After a 12-hour night shift late last week in an emergency room in northwest Florida, nurse Katherine Lockler offered some advice.
Lockler, who works at multiple emergency rooms in the Northwest Florida area, said she sat down in her vehicle after work on Saturday with the intent to send a message from a health care professional's perspective. "If you don't have a true emergency, this would not be the time to come to the emergency room", she says. "If you're not aware of how the flu is spread, the only way you can get it is through your eyes, your nose, or your mouth".
"Kindly don't bring your solid youngsters - particularly your infants - into the emergency room", Lockler said in the video. "I'm gonna' teach ya'll a magic trick - it's wonderful". You just got maybe 15 new vectors, or carriers of the flu, by them just walking in.
Lockler's tone is sarcastic - she demonstrates the elbow sneezing in "slow motion" at one point - while still being informative about preventing the spread of flu.
"I saw a father with a little child creeping on the floor in the emergency room and I moved toward him and I stated, 'Hello father, I don't feel that that is an insightful choice, your kid is being presented to some extremely very bad germs on this emergency room floor, '" Lockler said. Given the frustrating nature of her job, and the lack of basic common sense exhibited about public health, being sarcastic seems like a way to get the message across, especially if polite health and wellness posters apparently aren't doing the trick.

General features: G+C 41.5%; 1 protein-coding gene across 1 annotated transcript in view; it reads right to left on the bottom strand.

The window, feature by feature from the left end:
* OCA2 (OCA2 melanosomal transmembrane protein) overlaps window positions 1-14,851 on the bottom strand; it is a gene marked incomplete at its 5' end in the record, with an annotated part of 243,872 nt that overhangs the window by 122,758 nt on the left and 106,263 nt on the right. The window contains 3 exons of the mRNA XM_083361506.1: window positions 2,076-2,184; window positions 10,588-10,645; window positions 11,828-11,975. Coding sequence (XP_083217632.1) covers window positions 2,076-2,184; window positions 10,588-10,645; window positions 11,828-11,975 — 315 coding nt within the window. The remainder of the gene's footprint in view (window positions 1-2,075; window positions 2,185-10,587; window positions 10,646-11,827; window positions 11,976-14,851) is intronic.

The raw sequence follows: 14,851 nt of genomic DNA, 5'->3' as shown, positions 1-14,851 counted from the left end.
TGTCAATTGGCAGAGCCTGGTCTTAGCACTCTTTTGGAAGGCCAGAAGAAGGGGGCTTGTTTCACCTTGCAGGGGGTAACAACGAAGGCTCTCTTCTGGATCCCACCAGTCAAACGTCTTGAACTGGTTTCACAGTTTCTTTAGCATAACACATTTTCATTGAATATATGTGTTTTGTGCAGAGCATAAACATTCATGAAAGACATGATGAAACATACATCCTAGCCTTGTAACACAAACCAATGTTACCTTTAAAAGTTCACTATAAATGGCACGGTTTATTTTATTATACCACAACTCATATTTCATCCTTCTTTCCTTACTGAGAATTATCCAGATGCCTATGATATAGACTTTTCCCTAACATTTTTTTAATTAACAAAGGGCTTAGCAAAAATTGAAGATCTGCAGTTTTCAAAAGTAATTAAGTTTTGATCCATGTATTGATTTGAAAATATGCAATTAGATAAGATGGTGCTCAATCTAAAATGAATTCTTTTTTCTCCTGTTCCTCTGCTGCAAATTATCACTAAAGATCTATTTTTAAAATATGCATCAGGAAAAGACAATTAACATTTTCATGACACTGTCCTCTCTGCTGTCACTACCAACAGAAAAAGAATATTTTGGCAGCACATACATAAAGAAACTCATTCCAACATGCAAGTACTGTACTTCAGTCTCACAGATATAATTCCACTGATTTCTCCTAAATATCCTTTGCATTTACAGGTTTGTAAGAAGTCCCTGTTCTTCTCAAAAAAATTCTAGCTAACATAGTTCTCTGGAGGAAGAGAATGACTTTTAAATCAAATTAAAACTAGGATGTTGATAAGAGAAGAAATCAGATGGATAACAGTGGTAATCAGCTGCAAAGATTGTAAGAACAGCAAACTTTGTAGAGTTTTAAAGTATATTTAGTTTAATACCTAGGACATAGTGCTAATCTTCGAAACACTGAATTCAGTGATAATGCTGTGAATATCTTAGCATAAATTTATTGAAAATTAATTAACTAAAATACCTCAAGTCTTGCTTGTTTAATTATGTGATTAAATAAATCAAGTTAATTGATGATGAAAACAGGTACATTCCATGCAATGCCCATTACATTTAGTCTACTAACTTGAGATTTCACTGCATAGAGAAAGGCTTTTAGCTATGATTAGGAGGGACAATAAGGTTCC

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Part of what's made the almost seven-minute-long video so polarizing was the sarcastic inflection and animated facial expressions and gestures Lockler used at times to get her point across. She went on to apologize to anyone offended by her tone, but insists that regardless of how she may have come off the message is still "right on the money".
Federal health officials said Friday 15 more children died of the flu over the past week and more states are reporting high levels of illness.
According to CDC Acting Director Dr. Anne Schuchat, there are most likely several weeks left of increasing flu activity this season.
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"We are in the middle of something called flu season..." In the humorous video titled "After Work Thoughts", which has more than 5 million views on Facebook, Lockler recounts recent moments in the hospital that have made her cringe, while of course changing the names to "protect the not-so-innocent".
Katherine ends by asking everyone to thank an ER nurse or doctor.
Katherine Smith Lockler, of Milton, Florida, chose to air her frustration Saturday after finishing a 12-hour shift at the hospital, the Miami Herald reported. "We're putting ourselves in the thick of some nasty germs to help".
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